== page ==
Like any great piece of literature or art, The Nutcracker, the ballet performed by almost every ballet company at Christmastime, has been adapted in many different fashions. Jennifer Weber and her network of dancers in New York may have found one of the most interesting spins — via DJ spins and hip-hop dance.
Weber is the artistic director of the Brooklyn-based, all-female hip-hop crew Decadancetheatre. Four years ago, she and some dancers tried a 15-minute version of The Nutcracker using parts of Tchaikovsky’s score. That expanded to the entire score in 2014, and by 2015, The Hip Hop Nutcracker was touring to other cities, produced by the New Jersey Performing Arts Center and co-commissioned by United Palace of Cultural Arts.
This year, the tour schedule has expanded to 23 U.S. cities. Friday, it makes its penultimate tour stop, at the Eisemann Center for the Performing Arts in Richardson, before finishing with four days in Charlotte, N.C., Dec. 27-30.
The show has become a hit with a range of arts goers.
“The audience for the show is so diverse,” Weber says. “We get a lot of family, hip-hop people, ballet people and everyone who just loves to go to The Nutcracker because it’s a holiday tradition.”
In this version — which is staged to a recording of Tchaikovsky’s famous music with occasional interludes from an onstage DJ and a violinist — the setting is contemporary New York. Everyone arrives at a block party, and when Drosselmeyer enters with his toys, his spell sends Maria-Clara and the Nutcracker Prince back to a Brooklyn nightclub in the 1980s where her parents first meet.
The dancing combines several styles of street and hip-hop dance, with hints of classical ballet.
“When we do the Russian [variation], we rock those toe-touches,” Weber says.
It’s important to know that just as there are many forms of ballet and modern dance, hip-hop dance is much more dimensional than many people give it credit for.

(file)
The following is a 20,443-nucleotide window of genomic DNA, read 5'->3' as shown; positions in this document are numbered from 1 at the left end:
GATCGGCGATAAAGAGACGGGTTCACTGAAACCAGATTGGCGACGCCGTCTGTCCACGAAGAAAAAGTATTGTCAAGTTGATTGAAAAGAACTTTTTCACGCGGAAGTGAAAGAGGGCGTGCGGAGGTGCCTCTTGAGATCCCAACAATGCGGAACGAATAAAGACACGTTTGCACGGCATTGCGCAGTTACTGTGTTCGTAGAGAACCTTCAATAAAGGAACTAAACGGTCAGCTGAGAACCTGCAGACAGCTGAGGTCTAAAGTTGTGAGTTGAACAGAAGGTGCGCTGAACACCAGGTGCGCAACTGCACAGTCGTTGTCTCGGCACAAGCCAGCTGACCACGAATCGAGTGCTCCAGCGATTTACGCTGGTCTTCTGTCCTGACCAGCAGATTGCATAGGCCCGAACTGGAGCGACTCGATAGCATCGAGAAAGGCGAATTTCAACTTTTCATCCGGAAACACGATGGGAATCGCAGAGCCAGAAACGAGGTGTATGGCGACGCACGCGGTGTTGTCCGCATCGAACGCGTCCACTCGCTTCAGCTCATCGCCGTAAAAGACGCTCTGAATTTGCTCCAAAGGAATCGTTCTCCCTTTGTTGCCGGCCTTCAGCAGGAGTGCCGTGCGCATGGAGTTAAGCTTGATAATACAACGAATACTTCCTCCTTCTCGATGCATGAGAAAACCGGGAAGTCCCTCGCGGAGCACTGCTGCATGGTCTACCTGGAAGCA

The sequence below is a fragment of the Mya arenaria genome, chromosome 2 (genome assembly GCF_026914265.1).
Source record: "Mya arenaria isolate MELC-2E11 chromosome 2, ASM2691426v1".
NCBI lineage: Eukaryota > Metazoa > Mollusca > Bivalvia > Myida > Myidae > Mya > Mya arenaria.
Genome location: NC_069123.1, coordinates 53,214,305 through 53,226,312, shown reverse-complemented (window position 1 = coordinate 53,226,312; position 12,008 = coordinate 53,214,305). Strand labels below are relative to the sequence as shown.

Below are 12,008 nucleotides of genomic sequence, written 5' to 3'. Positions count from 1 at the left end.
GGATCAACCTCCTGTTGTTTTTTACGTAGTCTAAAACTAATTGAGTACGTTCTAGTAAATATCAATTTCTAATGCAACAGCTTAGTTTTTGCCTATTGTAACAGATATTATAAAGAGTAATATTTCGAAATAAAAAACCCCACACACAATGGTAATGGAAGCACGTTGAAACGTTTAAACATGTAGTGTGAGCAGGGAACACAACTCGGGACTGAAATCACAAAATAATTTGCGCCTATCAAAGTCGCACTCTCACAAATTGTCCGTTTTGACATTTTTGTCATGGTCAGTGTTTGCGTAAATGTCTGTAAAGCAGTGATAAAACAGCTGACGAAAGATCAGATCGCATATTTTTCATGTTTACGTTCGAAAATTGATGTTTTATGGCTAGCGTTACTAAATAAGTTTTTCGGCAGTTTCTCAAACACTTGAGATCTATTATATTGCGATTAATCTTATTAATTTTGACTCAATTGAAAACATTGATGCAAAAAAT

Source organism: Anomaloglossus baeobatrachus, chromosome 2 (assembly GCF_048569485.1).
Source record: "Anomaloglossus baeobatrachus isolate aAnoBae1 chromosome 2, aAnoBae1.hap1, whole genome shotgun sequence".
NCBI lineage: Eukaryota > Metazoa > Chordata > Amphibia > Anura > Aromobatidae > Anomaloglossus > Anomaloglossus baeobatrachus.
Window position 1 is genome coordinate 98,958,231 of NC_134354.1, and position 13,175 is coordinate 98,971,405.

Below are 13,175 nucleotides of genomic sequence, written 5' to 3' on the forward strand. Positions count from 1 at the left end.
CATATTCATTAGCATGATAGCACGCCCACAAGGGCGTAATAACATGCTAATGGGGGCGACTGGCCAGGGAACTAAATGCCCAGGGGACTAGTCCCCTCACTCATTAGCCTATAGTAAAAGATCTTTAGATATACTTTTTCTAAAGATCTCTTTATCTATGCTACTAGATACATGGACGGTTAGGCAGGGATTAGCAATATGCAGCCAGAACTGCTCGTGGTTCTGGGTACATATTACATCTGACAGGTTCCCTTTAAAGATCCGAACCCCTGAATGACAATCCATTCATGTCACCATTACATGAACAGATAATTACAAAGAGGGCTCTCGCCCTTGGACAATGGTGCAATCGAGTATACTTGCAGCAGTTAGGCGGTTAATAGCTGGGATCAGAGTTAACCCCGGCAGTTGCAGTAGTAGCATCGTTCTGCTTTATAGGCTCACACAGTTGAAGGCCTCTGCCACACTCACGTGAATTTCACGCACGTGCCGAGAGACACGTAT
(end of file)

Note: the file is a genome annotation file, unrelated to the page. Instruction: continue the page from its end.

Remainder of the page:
“In the show, you’ll see breaking, popping and locking, house, whacking, voguing and other styles,” Weber says. “Each of those styles has its own history and authenticity, and we want to stay true to the culture of hip-hop.”
Finding ways to translate the parts of the story and the variations in the Kingdom of Sweets developed organically for Weber and her collaborators. The mice, for instance, wear baseball caps with ears, and tails made from bandanas; they’re a gang of rodents.
Hip-hop dance doesn’t usually involve dancers coupling or connecting — it’s either solo or as a team, so finding ways to translate, say, the pas de deux between the Sugar Plum Fairy and her Cavalier, were a challenge Weber enjoyed.
“Hip-hop is a culture that’s based on samples,” she says, “so here we ‘sample’ wardrobe, ideas, beats. For me, hip-hop is my language, it’s how I communicate. Taking a classic text [or work] like Shakespeare or The Nutcracker, it’s like how you might translate something into French.
“There’s a reason they’re classics, there’s a reason people want to explore them and see them.”
Considering the wild success of the award-winning hip-hop musical Hamilton, Weber feels hip-hop as an art form is starting to take off with mainstream audiences.
“Part of our mission is to explore the art form of hip-hop beyond the commercial world of videos and pop concerts into concert dance, like ballet,” she says. “I hope the audience feels inspired; it’s a positive message, it’s a show about love and coming together for the holidays.
“I hope they realize that anything is possible.”